The same reports put growth of Broadband cellular subscriptions at 1.2 million connections, in the same period. At the end of September, total internet subscriptions had for the first time in industry history crossed the 20 million mark. This translates into an internet connection for 1 in every 2 Ugandans.
Considering that the 4th Industrial Revolution – the internet of things – is here, it is a no brainer that investment in broadband becomes inevitable.
This is especially because telecommunication has since evolved with the digital advent; big data analytics, AI-led decision making, digital banking, e-education, e-trade, e-marketing, remote emergency response and support, transport, news reporting and delivery, agricultural sector solutions among other socio-economic benefits.
And nothing made this clearer than the emergence of the Covid-19 pandemic. Following global lockdown measures, business meetings went virtual, product marketing and deliveries rode more on digital platforms, and several businesses prioritized money on mobile transactions over cash.
More businesses and government entities which are primary in the business ecosystem have equally leveraged the internet to automate their systems to deliver e-tax services, online registration, investment, product and standardization as well as passport and immigration services. The benefits of E-services include convenience, efficiency, reducing the time spent on these processes which in turn lowers the cost of doing business as well as driving multi-sectoral efficiencies and synergies. At the end of the day, every business seeks to identify opportunities to reduce cost in order to improve bottom line.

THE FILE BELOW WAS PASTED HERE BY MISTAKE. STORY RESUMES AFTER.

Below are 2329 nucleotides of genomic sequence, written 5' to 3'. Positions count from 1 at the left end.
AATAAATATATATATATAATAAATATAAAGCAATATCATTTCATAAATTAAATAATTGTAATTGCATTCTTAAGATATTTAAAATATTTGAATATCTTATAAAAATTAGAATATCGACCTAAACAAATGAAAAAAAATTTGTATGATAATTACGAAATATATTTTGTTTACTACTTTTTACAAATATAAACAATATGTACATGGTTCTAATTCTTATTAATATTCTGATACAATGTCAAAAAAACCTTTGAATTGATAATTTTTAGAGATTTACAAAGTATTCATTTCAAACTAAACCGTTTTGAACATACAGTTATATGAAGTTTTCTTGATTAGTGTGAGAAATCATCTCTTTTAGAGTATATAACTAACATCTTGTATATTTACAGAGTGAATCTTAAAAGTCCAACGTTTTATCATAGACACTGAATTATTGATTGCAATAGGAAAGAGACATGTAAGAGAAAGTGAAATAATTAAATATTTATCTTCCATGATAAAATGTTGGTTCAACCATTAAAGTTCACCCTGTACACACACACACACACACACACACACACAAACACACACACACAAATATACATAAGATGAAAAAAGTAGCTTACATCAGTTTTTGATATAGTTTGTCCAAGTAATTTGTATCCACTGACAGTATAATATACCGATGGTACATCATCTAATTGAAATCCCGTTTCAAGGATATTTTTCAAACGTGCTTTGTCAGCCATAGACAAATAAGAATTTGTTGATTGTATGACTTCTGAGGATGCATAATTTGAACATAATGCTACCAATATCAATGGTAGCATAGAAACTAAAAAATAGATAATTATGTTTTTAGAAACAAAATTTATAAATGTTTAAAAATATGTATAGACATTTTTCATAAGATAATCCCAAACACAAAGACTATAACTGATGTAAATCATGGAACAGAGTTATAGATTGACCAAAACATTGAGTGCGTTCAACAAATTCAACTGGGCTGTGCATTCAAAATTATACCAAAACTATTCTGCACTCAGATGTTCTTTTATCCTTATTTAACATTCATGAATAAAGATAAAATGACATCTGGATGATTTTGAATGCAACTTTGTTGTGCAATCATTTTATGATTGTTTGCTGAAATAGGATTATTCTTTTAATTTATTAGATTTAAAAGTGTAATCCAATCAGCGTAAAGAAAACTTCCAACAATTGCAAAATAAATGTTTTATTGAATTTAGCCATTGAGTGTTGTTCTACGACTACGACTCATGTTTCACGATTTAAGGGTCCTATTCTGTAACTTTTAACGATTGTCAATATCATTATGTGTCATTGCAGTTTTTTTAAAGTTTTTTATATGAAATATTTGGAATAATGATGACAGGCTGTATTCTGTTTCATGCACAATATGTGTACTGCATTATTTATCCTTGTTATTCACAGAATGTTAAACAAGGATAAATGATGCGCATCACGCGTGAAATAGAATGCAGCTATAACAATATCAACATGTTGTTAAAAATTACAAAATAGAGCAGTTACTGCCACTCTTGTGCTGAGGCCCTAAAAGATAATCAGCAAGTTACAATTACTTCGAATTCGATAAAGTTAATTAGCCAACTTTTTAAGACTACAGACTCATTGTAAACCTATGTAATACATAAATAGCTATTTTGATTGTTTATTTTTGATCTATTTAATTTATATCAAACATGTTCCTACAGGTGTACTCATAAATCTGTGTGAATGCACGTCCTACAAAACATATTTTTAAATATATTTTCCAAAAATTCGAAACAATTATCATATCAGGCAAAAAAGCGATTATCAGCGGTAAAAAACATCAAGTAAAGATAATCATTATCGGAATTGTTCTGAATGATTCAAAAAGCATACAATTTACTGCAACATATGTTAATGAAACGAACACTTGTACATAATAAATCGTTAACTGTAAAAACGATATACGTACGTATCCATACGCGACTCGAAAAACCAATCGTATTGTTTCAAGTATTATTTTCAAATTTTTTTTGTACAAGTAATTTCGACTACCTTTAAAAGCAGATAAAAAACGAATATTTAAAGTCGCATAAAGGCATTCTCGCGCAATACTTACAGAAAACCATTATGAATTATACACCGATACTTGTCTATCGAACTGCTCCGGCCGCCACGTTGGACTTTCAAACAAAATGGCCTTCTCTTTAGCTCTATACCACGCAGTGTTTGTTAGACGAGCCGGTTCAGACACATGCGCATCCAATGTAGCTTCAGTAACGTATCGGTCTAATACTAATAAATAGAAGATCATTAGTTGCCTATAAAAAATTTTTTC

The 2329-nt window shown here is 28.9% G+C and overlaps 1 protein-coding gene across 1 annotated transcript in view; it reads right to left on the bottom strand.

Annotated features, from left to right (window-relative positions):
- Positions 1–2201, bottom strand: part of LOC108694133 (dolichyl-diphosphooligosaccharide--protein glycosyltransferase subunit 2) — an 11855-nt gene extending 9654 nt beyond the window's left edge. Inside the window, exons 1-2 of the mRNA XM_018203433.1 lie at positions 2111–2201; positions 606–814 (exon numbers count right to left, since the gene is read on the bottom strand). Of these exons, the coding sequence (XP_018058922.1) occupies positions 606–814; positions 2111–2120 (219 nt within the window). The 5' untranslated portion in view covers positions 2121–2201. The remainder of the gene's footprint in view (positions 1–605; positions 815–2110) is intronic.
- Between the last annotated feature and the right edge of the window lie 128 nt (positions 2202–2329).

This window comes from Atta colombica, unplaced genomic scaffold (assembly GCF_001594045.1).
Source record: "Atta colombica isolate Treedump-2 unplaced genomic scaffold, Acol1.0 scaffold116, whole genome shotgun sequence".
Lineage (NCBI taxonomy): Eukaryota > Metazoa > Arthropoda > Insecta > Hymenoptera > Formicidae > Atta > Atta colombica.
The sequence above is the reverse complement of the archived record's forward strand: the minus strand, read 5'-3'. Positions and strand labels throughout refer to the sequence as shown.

Airtel’s ‘Vast Network’ will only complement our other broadband products as well as a reliable Airtel Money service to facilitate services that Ugandans need to make the most of the digital age.
Part of investment to achieve fast connectivity has been the joint venture between Airtel Uganda, Facebook and Bandwidth and Cloud Services Group (BCS). Through this pioneering initiative for creating a sustainable model for shared fiber optic network deployment in Africa, we rolled out a fiber optic network to Northern Uganda.
As a provider, it is Airtel’s endeavor that our investment in network expansion to over 97% population and modernization to equip all its Data center with state of Art Technology directly translate into most affordable, high speed connectivity for voice and data services for Uganda and the region.
The writer is a Networks Director at Airtel Uganda